If you live in Canada and happen to own the right iPhone, you can now use Apple Pay.
The feature was enabled in Canada just recently, making the country the third to be able to use Apple Pay, following the US and the UK, which got the service back in July. The service requires an iPhone 6 or later to properly work, and allows users to pay for goods in-store through the NFC chip in their phone.
he announcement follows a number of deals that Apple has made with banks over the last few months in the US to use the service. All four major banks in the US have also agreed to the use of the service. While the service is growing in the US, if Apple truly wants to expand the service it needs to become available outside of the select few countries that currently use it.
It’s important to note that initially, Apple Pay will be somewhat limited in use in Canada. Neither Visa nor MasterCard will work with the service just yet, with the only service that is compatible being American Express. Even then, only Amex cards issued by American Express itself will work with the new payment service. Not only that, but only a handful of retailers will accept the use of the service, including McDonald’s, Staples, Tim Hortons and Petro-Canada.
Of course, it is likely that the use of the service will expand significantly in Canada as time goes on, as it has done and continues to do in the US.
The news comes after Apple had been rumored to be in talks with the six largest Canadian banks with a goal of rolling out Apple Pay in November. At the time of these reports, which surfaced in April, it was suggested that Apple had to bypass these banks and a number of major credit card companies because of the fact that negotiations were taking too long.
This is reportedly representative of troubles that Apple has been facing in a number of countries when it comes to the rollout of Apple Pay. In the US, Apple Pay, according to reports, gets a 15 cent cut for each $100 transaction made. Banks in Australia and China, however, have reportedly been unhappy with these fees.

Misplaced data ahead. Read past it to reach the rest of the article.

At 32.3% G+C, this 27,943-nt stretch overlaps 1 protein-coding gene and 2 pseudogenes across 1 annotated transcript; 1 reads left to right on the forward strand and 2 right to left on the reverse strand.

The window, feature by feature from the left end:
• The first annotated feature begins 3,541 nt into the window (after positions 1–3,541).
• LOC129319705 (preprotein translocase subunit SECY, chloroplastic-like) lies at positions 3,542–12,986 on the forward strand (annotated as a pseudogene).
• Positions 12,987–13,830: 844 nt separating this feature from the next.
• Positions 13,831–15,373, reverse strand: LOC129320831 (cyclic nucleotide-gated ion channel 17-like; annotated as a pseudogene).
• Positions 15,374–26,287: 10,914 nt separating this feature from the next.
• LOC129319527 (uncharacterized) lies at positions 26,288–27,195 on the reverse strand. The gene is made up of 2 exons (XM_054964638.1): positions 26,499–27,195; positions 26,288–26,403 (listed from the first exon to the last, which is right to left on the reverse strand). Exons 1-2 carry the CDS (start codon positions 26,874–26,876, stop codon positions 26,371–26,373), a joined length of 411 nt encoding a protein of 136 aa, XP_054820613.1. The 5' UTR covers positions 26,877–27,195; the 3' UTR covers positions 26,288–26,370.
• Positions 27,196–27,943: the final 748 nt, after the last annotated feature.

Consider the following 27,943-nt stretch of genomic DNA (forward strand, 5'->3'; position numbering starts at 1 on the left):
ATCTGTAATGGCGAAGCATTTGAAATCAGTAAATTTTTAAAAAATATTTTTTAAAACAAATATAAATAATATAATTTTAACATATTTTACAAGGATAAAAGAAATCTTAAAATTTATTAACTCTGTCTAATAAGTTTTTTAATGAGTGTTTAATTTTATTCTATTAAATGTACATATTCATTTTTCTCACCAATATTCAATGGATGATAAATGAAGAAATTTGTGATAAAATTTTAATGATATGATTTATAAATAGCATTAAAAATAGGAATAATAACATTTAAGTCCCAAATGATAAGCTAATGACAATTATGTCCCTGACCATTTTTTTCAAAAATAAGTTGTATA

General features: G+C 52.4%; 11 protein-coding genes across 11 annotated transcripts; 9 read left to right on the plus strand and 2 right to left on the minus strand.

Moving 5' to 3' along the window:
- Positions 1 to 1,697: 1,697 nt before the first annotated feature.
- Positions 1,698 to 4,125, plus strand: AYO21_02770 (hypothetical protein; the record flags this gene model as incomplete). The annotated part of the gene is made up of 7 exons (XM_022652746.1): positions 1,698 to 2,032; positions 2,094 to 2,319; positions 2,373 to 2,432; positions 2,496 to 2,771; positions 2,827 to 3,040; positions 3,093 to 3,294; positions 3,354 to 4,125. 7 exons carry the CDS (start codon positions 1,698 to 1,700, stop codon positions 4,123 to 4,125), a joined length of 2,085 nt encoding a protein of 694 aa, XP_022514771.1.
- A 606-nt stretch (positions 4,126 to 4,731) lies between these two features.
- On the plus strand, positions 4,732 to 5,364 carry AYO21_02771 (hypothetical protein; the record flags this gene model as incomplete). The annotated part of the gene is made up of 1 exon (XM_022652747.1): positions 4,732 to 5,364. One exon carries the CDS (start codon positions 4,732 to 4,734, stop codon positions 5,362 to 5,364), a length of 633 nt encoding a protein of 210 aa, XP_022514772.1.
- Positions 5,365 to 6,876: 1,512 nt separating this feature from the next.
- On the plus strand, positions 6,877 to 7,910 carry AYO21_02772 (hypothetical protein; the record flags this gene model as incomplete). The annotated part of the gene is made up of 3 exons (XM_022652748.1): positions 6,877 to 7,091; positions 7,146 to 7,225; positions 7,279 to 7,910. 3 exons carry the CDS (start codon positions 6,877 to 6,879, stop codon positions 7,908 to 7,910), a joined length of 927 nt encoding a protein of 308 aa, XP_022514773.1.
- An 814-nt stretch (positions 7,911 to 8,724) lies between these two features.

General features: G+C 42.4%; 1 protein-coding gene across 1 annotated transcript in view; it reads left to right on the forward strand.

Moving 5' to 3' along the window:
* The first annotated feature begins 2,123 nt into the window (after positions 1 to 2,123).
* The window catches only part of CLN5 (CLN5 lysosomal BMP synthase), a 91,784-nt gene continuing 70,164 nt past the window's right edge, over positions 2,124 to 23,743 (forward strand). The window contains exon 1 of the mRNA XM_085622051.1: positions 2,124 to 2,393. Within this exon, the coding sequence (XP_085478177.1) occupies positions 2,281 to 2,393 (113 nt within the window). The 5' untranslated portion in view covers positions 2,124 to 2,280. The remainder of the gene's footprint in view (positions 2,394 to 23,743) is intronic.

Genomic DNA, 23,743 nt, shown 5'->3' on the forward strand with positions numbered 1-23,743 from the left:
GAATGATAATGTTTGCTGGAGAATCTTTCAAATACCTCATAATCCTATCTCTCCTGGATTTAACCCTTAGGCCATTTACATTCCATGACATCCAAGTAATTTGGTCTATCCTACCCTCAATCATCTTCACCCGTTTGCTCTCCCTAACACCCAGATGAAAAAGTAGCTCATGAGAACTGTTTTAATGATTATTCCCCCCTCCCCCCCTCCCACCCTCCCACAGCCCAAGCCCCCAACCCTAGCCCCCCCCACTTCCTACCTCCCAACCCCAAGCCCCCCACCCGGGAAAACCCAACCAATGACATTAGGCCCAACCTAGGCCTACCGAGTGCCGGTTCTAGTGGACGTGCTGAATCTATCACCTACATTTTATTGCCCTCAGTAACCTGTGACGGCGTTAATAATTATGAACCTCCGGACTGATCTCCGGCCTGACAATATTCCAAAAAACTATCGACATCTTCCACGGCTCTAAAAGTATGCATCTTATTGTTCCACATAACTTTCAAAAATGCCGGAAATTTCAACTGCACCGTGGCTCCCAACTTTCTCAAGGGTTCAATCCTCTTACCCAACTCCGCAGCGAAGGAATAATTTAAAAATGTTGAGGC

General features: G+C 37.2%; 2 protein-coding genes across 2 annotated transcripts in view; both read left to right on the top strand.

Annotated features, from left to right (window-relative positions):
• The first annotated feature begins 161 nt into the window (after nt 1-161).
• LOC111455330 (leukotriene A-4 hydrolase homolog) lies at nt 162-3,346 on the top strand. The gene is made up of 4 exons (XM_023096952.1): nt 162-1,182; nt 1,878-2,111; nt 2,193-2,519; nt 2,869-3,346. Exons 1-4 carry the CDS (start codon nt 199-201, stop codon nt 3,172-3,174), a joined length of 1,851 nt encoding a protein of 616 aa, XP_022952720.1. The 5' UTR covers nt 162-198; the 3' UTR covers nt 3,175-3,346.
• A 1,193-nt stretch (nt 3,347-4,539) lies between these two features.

Recent rumors suggest that Apple may, however, launch Apple Pay in Australia as early as this week.
Canadians that want to give Apple Pay a shot and have the right card and phone can head to the Wallet app within iOS 9.1 and tap on “Add Credit or Debit Card.” Users will then be able to scan their card or manually enter the information after which they can use the service to pay for goods using their phone.
There are a number of reasons that users might want to turn to Apple Pay whenever they possibly can. Perhaps the most important is the fact that the service is much safer than other payment methods because of the fact that it uses a tokenized system. When a credit card is swiped, the information changes hands a number of times before the transaction is ultimately approved. The first is the merchant, who collects things like the card number, the expiration date, PIN code, and so on. That information is then sent to the merchant’s bank, who then forwards the request to the card issuer. The charge is either accepted or denied, and the appropriate cards are sent back.
With Apple Pay, however, the credit card number is replaced with a “token,” which can be thought of as a temporary card. Rather than receiving a code, the merchant receives a token that is specific to the user’s device, along with a one-time security code. That information is encrypted until it gets to the user’s payment network, meaning that only the bank and the payment network will have the user’s banking information.
Only time will tell to what extent Apple is able to expand Apple Pay, however it will certainly roll out slower than other Apple products because of the fact that Apple has to form partnerships with banks and networks in the particular countries that end up getting the service. Over the next few years we will surely see more countries get Apple Pay.